I have already called for an expansion of the City Council. Instead of 4 seats, I would like to see a city council of six; 2 of whom are elected as at-large candidates so represent the citywide population, and 4 members representing 4 separate council districts. This will prevent the council from being dominated by 2 or 3 neighborhoods. I also have called on my website (mattperkins4rockville.org) to open voting in city elections to all adult residents, regardless of citizenship. There are legitimate reasons to restrict federal voting to citizens, but for local elections it is an unnecessary distinction.
Beyond the structure of voting and government, my first priority for the council is constituent service and increasing city outreach to bring ALL residents into decision-making and into moving the city forward. I recognize this will take a tremendous amount of work, in reaching out individually and in changing city practices, such as developing an app and text notification services for residents to opt into. My life and career have been dedicated to inclusivity and collaboration, qualities I hope to bring to city government.
Are you satisfied with Rockville’s city-manager form of government? If not, how would you propose changing it?
I am satisfied with the city manager form of government, but for such a system to work best, all city residents must be represented in council and mayoral oversight. This includes increasing the number of council members and ensuring that the voices of all residents are heard and represented. The alternative – for a city run by a mayor and council - will necessitate paying council members and the mayor more than the current part-time salary. Running a city of 70,000 plus is a full-time job for multiple people. We should examine pay for council members and the mayor regardless; I am fortunate, with a graduate degree and a 25-year career, to have the flexibility and control over my work to be able to take-on a council member’s job, but that is unusual. We have too many people, and disregard too many voices, with the demands and current compensation levels which discourages participation by younger candidates.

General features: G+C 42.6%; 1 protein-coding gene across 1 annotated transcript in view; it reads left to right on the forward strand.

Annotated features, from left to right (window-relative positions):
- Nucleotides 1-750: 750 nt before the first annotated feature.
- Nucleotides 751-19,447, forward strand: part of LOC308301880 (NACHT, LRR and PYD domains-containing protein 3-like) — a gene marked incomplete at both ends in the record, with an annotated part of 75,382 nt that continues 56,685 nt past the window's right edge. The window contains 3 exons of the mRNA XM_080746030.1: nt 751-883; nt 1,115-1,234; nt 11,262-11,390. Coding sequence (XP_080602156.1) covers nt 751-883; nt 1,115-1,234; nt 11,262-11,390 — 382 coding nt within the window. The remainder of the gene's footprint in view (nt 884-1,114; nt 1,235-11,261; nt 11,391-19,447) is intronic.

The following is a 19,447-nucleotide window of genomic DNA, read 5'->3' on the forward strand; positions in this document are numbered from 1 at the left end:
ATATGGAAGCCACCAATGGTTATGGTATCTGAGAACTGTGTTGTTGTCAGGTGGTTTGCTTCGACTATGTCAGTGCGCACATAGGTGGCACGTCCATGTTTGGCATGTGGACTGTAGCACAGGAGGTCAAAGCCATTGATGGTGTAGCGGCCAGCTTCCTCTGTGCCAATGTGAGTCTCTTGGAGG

Do you support protecting equal rights for all individuals in Rockville, regardless of gender, race, age, religion, ethnic origin, disability, immigration status, sexual orientation or gender identity?
If you received a $1 million grant to use for the city any way you wanted, what would you do with it and why?
I work as a technical assistance provider on a federal program with grants that are $1 million, so I’m pretty familiar with how much that is, and how little it can buy if not used well. I think that my main priorities would be to use the funding for 3 purposes;
First, to train all city staff in methods for community outreach and to develop a city plan for continuous neighborhood-based outreach an collaboration, including an aggressive internship program for students from local high schools and Montgomery College. The purpose is to establish a culture of resident led government and local action.
Second, would be to develop a comprehensive plan for an overhaul of city technical capacity including the development of performance indicators and data collection and analysis practices. Also developing a city app for communication and to facilitate city services. This may be the most boring response ever but an efficient and data-driven government can better serve residents while being more responsive and helping achieve city goals of equitable outcomes for all residents.
Third, and last, I would develop, with substantial resident input, a detailed plan for an innovative and transformative overhaul of city transportation infrastructure within the next ten years. Not just pictures to show an idyllic future, but a detailed plan with staging and schedules. I believe that major funders, not just the state and county, but the federal government and large foundations will be very interested in funding a comprehensive transportation overhaul that promotes environmental transportation practices, promotes health, and promotes a diverse commercial community. Effort spent to develop such a plan could pay for itself many times over.